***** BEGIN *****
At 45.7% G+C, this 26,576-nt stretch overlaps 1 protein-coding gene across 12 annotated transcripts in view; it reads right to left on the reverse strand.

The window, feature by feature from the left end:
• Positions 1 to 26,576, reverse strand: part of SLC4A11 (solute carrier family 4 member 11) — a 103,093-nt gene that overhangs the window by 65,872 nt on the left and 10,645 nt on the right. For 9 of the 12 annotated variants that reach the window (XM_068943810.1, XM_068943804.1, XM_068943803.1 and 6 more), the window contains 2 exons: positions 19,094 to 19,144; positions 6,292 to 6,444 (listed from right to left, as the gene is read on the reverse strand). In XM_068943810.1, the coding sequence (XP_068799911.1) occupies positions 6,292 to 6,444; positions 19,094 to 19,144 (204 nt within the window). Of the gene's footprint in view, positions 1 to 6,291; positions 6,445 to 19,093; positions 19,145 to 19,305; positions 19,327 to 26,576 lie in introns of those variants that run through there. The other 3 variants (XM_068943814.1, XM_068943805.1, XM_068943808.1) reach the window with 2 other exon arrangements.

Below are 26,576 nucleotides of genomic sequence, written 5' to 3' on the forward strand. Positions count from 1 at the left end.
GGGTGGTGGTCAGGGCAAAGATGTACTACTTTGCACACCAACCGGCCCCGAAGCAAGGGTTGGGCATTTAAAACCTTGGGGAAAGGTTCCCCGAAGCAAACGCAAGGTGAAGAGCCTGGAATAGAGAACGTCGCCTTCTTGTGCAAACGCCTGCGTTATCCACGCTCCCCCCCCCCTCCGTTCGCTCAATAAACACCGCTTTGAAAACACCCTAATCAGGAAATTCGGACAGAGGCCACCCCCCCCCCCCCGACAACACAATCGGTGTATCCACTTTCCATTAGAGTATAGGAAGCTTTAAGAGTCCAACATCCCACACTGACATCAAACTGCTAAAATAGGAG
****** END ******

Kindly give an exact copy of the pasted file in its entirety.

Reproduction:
At 45.7% G+C, this 26,576-nt stretch overlaps 1 protein-coding gene across 12 annotated transcripts in view; it reads right to left on the reverse strand.

The window, feature by feature from the left end:
• Positions 1 to 26,576, reverse strand: part of SLC4A11 (solute carrier family 4 member 11) — a 103,093-nt gene that overhangs the window by 65,872 nt on the left and 10,645 nt on the right. For 9 of the 12 annotated variants that reach the window (XM_068943810.1, XM_068943804.1, XM_068943803.1 and 6 more), the window contains 2 exons: positions 19,094 to 19,144; positions 6,292 to 6,444 (listed from right to left, as the gene is read on the reverse strand). In XM_068943810.1, the coding sequence (XP_068799911.1) occupies positions 6,292 to 6,444; positions 19,094 to 19,144 (204 nt within the window). Of the gene's footprint in view, positions 1 to 6,291; positions 6,445 to 19,093; positions 19,145 to 19,305; positions 19,327 to 26,576 lie in introns of those variants that run through there. The other 3 variants (XM_068943814.1, XM_068943805.1, XM_068943808.1) reach the window with 2 other exon arrangements.

Below are 26,576 nucleotides of genomic sequence, written 5' to 3' on the forward strand. Positions count from 1 at the left end.
GGGTGGTGGTCAGGGCAAAGATGTACTACTTTGCACACCAACCGGCCCCGAAGCAAGGGTTGGGCATTTAAAACCTTGGGGAAAGGTTCCCCGAAGCAAACGCAAGGTGAAGAGCCTGGAATAGAGAACGTCGCCTTCTTGTGCAAACGCCTGCGTTATCCACGCTCCCCCCCCCCTCCGTTCGCTCAATAAACACCGCTTTGAAAACACCCTAATCAGGAAATTCGGACAGAGGCCACCCCCCCCCCCCCGACAACACAATCGGTGTATCCACTTTCCATTAGAGTATAGGAAGCTTTAAGAGTCCAACATCCCACACTGACATCAAACTGCTAAAATAGGAG